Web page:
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As Leigh Hobbs says, the great thing about inventing a character is that you also have the power to choose where they live. What's your character's world like? Describe your character at home. Where do they live? And what do they do there? Now choose a completely different location and plonk your character there. Think ...
How can drawings of characters give readers clues about who they are? What are some of the clues Leigh Hobbs gives us about Old Tom's character through his drawings of him? Do you have a character in your head that you've been thinking about for a while? As you draw or write about your character, remember what Leigh says ...
How do you draw a giant rainstorm? Bronwyn Bancroft loves Australian nature. She knows how to paint the weather, the land, and the animals. In this interview she speaks about what it's like to live in a country town when a storm hits.
Have you heard of the expression, 'the moral of the story'? What does the interviewer think the moral of this story is? How does this compare to what the author and illustrator of the story, Leigh Hobbs, says the moral is?
Watch this clip to find out about the relationship between authors and illustrators. What role does the publisher play in this relationship? What does Sally Rippin say about the role of illustrations in books for young children?
Have you ever read a book where the words tell you one thing but the pictures tell you something different? For example, characters in a scary situation might say aloud that they're not scared, but the illustration could show characters who are huddled in a corner. See if you can come up with a short story and an illustration ...
When you write a story, do you sometimes base characters, events or settings on your own experiences? Leigh Hobbs, author and illustrator of The Big Book of Old Tom, claims there's always a little bit of himself in everything he writes. Is this true for you too?
How important do you think it is for writers to represent a diversity of experiences and perspectives in their books? What does Sally Rippin say about the world she represents in her stories? Who are the characters she writes and illustrates?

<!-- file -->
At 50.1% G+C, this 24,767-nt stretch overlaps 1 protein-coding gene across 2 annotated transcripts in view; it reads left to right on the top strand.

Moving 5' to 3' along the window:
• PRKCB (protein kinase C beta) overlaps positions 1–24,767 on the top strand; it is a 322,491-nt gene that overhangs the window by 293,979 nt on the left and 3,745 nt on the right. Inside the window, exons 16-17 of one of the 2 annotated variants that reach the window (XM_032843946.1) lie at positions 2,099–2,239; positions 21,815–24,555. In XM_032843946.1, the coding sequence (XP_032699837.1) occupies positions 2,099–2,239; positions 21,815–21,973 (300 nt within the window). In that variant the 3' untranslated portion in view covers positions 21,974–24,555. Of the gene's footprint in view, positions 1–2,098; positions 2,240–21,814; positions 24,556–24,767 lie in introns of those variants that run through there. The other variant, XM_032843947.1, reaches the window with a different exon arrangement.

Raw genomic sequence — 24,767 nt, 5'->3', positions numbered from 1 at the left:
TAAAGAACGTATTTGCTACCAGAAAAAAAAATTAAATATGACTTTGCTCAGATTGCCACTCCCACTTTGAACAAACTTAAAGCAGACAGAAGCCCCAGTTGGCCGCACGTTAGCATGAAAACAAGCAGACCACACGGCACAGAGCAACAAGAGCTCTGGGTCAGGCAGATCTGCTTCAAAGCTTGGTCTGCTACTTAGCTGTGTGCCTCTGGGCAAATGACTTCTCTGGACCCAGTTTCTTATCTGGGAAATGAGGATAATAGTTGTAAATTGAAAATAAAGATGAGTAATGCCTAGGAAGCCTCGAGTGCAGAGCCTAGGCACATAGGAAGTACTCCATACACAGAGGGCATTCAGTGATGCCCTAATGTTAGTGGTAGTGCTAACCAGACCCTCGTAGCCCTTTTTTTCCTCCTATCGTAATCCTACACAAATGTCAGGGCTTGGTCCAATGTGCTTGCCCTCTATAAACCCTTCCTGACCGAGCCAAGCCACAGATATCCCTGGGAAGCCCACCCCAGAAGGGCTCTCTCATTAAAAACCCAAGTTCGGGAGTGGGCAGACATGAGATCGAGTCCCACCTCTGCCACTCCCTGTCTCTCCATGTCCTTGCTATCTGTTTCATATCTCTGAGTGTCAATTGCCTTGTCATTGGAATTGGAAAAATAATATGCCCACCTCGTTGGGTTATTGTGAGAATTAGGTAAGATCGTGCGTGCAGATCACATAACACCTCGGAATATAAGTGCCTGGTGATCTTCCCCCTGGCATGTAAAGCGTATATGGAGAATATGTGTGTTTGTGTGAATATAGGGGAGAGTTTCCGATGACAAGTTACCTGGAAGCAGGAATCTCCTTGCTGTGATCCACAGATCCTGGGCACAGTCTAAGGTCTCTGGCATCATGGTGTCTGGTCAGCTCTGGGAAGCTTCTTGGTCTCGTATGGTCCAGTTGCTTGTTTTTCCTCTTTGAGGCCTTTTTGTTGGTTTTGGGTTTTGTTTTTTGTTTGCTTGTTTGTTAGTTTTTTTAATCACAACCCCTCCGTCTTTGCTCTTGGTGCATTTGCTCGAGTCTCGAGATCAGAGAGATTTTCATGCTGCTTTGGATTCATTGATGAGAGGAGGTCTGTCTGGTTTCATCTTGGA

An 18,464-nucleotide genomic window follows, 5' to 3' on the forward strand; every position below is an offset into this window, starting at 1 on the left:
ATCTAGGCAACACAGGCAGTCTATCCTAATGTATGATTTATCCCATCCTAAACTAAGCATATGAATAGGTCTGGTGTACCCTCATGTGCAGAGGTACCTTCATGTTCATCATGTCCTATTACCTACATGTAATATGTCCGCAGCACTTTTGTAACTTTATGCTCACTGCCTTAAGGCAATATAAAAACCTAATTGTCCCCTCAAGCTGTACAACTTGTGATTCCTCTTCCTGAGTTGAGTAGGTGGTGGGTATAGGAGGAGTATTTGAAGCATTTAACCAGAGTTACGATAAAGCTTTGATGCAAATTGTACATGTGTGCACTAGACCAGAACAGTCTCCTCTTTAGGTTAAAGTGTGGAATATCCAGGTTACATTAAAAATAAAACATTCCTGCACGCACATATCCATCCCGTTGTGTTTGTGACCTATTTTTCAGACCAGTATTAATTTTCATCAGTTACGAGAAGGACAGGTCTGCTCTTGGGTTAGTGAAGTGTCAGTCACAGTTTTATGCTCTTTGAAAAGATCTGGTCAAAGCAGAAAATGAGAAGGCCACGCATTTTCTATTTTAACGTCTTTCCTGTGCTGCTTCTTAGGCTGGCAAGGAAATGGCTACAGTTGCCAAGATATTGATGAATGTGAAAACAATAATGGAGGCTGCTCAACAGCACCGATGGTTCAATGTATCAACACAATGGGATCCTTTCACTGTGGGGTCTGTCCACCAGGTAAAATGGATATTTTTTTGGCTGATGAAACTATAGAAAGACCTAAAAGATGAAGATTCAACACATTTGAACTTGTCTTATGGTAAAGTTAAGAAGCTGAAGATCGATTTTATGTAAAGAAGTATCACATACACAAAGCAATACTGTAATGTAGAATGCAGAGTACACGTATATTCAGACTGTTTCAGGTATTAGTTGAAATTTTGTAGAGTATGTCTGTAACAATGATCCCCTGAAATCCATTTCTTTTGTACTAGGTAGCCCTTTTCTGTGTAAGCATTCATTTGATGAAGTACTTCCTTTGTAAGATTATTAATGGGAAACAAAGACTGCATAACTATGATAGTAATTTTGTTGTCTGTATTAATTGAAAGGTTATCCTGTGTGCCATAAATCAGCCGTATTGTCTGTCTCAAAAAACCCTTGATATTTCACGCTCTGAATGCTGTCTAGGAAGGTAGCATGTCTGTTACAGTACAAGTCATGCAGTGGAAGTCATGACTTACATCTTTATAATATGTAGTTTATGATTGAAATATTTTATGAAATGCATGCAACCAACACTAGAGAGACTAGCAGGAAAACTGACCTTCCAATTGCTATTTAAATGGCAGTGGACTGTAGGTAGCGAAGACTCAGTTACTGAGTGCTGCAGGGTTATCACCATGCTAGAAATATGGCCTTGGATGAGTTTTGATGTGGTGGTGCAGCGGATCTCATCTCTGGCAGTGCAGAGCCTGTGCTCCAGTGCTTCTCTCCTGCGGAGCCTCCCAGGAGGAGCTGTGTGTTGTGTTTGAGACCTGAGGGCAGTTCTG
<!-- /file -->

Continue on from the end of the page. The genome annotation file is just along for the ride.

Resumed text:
Leigh Hobbs says that his character Old Tom's black eye, fish bone and comb are visual devices - Tom's trade marks. What do you think he means by this? Can you think of other fictional characters with trade marks or something that encapsulates who they are?
This resource is a series of videos featuring writer Nicki Greenberg talking about her career and graphic novels. Related resources and teaching notes are included.
This learning object is designed around a series of videos with Lisa Shanahan, author, and Emma Quay, illustrator, including a reading experience of their collaborative work, Bear and Chook by the Sea. Taken as a whole, this sequence of lessons is a Stage 1 unit of work that results in students working in pairs to produce ...
This twelve video resource contains video of author and illustrator Alison Lester guiding students to create, first a collaborative whole class book and second, an individual book using digital technologies. In each video Lester discusses aspects of her creative processes and the books she has written. Her books are aimed ...
Students explore drawing through a guided illustration with illustrator Aura Parker and one of her characters from the 2019 Premier's Reading Challenge Poster.
This is an edited sound recording of John Collins, former managing director of the Brisbane-based book publisher Jacaranda Press, recalling the way the Indigenous poet Oodgeroo Noonuccal (then Kath Walker) produced illustrations for her 1980 book 'Father sky and mother earth'. He describes how a casual remark led to her ...